What is your current role in Transport Solutions North America and EMEA?
Marine Quality & Productivity Leader
Where did you attend university/college?
I attended UPC (Polytechnics’ University of Catalonia) in Spain and Högskolan i Gävle
(University of Gävle) in Sweden.
How long have you been with Ingersoll Rand, and what previous positions have you held within the company?
I joined Ingersoll Rand seven years ago through the Accelerated Development Program (ADP). Since then, I’ve worked as a design engineer for Trane in Épinal (France), a manufacturing engineer for Truck & Trailer in Galway (Ireland) and then in the engineering department for the Global Marine business in Barcelona (Spain).
What did you do before you joined Ingersoll Rand?
Before joining Ingersoll Rand, I was a design engineer at COMSA EMTE (air conditioning installations).
Why did you choose to study engineering / become an engineer?
It was a last minute change of heart. I actually wanted to study mathematics since I was in secondary school, and I even applied for a mathematics degree at university. The summer before I started college my uncle, who is a really passionate engineer, came to spend the summer in my home town, Ibiza. He started talking to me about his job and about what an engineer could do – I had to rush on a plane to Barcelona to change my application!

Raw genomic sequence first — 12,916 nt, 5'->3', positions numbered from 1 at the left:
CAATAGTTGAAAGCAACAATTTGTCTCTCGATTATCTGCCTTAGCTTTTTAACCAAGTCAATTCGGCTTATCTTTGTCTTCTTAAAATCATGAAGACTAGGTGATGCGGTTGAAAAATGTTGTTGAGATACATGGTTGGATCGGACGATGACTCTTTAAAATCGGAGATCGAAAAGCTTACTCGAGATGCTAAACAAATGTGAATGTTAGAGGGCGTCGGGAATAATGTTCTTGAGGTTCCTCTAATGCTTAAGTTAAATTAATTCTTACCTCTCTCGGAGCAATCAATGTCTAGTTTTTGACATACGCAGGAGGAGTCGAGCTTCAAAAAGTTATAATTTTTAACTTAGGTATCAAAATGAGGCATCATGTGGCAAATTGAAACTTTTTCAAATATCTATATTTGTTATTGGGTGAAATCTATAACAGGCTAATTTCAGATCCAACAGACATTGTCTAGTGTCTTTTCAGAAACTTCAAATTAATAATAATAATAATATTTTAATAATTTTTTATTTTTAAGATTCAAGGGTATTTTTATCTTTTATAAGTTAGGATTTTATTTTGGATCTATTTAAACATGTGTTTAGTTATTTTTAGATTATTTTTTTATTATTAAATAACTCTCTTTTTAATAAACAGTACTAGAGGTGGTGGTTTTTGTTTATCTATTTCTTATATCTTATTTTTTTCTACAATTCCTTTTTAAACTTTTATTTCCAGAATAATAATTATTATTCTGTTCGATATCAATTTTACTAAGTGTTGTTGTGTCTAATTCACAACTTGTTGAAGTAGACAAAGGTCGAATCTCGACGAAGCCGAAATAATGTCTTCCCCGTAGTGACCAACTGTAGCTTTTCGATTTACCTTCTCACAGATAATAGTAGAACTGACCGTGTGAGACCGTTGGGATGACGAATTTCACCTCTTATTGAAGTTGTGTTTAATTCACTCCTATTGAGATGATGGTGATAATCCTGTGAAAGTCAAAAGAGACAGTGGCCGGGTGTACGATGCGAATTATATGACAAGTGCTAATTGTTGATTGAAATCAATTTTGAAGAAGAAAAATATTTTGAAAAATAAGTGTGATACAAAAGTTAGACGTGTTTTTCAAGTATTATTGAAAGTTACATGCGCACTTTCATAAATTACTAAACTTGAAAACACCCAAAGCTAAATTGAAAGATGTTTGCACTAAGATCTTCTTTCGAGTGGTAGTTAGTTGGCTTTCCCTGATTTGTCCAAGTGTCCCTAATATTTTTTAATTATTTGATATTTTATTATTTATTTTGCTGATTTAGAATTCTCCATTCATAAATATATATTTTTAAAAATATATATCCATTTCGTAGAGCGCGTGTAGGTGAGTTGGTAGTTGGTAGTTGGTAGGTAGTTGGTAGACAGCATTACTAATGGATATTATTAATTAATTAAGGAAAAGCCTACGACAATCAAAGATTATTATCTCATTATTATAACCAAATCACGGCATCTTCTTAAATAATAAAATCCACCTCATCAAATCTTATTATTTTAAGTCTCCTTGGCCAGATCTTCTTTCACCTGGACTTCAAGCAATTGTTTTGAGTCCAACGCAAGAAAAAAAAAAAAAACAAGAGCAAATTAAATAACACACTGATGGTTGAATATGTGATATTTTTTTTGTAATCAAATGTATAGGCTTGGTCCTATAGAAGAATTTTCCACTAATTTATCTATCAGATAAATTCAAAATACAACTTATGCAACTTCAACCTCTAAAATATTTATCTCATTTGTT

What is the best advice you’ve ever received?
As a small child my father would tell me: “You should not be disappointed with yourself if you don’t meet one of your goals, as long as you have put all your effort into it and you have given your best.”
How do you spend your free time?
I love dancing! I’ve practiced ballet since I was three years old and, at the moment, I still practice ballet and belly dance in my free time.
In honor of International Women in Engineering Day, get to know four women on the Transport Solutions Engineering and Technology team!
Hunger is an international epidemic, killing more people than AIDs, malaria and tuberculosis combined. Current figures indicate that there are 821 million people across the world who do not have enough to eat – this is an incomprehensible figure and a fact that many people don’t often think about.